Stephen Bruno began his first professional baseball season 4-for-24 at the plate. A seventh-round pick out of Virginia, Bruno was getting jammed consistently in his first seven games with the Boise Hawks.
And his frustration was rising.
Thats when first-year Hawks hitting coach Bill Buckner offered a piece of simple advice.
Do me a favor, Buckner asked Bruno. Move off the plate a little bit.
Bruno backed up about seven inches, stopped breaking so many bats and started getting hits, six in his next 11 at-bats. He finished the season as the Northwest Leagues top hitter, batting .361.
He helped me out tremendously, Bruno said Monday, one day after the Hawks lost to Vancouver in the decisive Game 3 of the Northwest League Championship Series.
He helped me out with the mental side of the game. He really emphasized getting a bit to hit and a pitch to drive. If I didnt get that one pitch, dont be afraid to take a walk. He emphasized getting on base and really getting a good swing and that quality at-bats were the most important thing.
Buckners message certainly got through. The Hawks were the best offensive team in the league, pacing the Northwest League in runs, hits, doubles, triples, home runs, slugging percentage and batting average. The offense carried a league-worst pitching staff to the best record in the second half.
Theyre young and enthusiastic and want to learn and they really work hard, probably too hard. At this level, you can make a difference. Getting them over the hump, getting them going, I enjoyed it, said Buckner, a 62-year-old Boise resident.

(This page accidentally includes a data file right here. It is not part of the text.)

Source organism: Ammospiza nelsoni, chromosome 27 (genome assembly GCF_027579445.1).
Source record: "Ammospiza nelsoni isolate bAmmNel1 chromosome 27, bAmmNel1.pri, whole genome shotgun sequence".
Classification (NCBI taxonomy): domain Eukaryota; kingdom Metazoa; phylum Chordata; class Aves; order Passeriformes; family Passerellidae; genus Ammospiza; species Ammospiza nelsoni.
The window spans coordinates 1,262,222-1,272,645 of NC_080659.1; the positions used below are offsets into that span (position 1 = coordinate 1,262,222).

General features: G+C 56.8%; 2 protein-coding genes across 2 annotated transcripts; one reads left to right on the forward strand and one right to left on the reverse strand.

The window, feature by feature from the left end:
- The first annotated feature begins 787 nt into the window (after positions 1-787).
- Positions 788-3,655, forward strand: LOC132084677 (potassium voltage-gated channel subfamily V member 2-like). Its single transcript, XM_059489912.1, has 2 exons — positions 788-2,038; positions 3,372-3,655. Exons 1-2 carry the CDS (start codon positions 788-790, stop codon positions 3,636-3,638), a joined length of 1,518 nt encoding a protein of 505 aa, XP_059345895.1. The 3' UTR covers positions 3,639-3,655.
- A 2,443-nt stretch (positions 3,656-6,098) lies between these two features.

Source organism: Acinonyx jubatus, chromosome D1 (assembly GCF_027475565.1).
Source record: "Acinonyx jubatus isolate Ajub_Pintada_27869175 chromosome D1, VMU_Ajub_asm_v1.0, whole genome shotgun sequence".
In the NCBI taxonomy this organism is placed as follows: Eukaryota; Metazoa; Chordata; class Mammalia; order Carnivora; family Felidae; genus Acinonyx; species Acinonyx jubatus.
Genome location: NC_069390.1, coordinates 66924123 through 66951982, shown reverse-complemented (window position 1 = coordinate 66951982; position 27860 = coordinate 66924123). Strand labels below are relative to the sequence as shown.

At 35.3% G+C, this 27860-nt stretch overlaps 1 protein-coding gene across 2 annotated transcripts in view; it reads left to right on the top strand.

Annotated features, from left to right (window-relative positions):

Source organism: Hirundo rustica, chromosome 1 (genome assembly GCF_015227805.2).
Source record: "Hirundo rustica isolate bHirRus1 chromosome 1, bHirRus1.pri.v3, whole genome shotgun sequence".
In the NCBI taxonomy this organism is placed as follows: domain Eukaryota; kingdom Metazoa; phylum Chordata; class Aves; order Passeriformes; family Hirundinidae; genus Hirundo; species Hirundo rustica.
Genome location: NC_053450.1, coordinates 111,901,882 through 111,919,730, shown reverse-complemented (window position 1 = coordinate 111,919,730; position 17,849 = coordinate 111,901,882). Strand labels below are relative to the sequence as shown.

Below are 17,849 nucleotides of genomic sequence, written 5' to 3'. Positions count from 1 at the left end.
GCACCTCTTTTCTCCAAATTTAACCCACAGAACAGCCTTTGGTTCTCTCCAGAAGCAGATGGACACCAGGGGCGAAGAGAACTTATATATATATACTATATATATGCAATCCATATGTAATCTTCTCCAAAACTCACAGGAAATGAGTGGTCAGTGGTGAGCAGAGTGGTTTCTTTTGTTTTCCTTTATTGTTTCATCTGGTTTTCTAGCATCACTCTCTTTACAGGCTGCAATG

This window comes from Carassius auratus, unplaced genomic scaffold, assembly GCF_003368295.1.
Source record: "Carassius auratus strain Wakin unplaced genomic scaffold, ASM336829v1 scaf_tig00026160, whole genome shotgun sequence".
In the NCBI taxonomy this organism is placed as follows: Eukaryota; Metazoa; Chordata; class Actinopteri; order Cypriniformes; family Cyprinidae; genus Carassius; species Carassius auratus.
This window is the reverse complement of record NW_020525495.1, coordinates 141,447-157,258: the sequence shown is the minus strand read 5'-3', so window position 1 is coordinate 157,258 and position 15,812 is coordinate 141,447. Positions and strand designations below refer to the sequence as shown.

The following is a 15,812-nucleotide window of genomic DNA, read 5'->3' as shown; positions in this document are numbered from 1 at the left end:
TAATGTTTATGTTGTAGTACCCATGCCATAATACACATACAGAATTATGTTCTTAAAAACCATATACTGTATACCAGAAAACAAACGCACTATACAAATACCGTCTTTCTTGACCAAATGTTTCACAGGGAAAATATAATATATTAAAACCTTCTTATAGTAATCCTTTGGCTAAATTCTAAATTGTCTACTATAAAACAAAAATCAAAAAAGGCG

Bruno said players bought into Buckners approach as the season wore on, one reason for the Hawks strong second half.
I dont think we would be the best (hitting) team in the league if it wasnt for Buck, Bruno said. He emphasized the little details and going up there with a great approach.
The Cubs heard good reports about Buckners approach and placed prospects like Dan Vogelbach (second rounder in 2011) and Albert Almora (first rounder in 2012) in Boise in the second half, Hawks President Todd Rahr said.
He did a lot more connecting with a young player than I ever thought he would, Rahr said.
Buckner would like to return to Boise, where he can see his family most of the year and sleep in his own bed during homestands. He told new Cubs Player Development Vice President Jason McLeod and Director Brandon Hyde that he has interest in a position with the Hawks or a big-league job.
Im not going to go to some other minor-league town and do that thing, Buckner said.
Remaining in Boise and staying with the Cubs organization where Buckner played 974 games over parts of eight seasons in his 22-year career would require the Cubs to renew its 12-year affiliation with the Hawks. The parties will meet Wednesday to reach a final decision, but all signs are pointing to a renewal, something that seemed unlikely earlier in the year.
Cubs President Tom Ricketts said last year it was imperative that the Hawks and Boise show progress on a new facility or improvements at Memorial Stadium. Despite the lack of movement in that department, Rahr said he is optimistic the Cubs will sign a new two-year agreement to remain. Rahr said that the new minor-league officials put in place in Chicago have connected with the Hawks management.
I think they were happy with the way things went here, said Buckner, a Cubs employee. So was I.
NOTE: Former Boise manager Casey Kopitzke will not return to the Cubs organization. Kopitzke, who managed Class A Peoria this season, began classes at Marquette Law School in the final weeks of the season.
Brian Murphy: 377-6444; Twitter: @MurphsTurph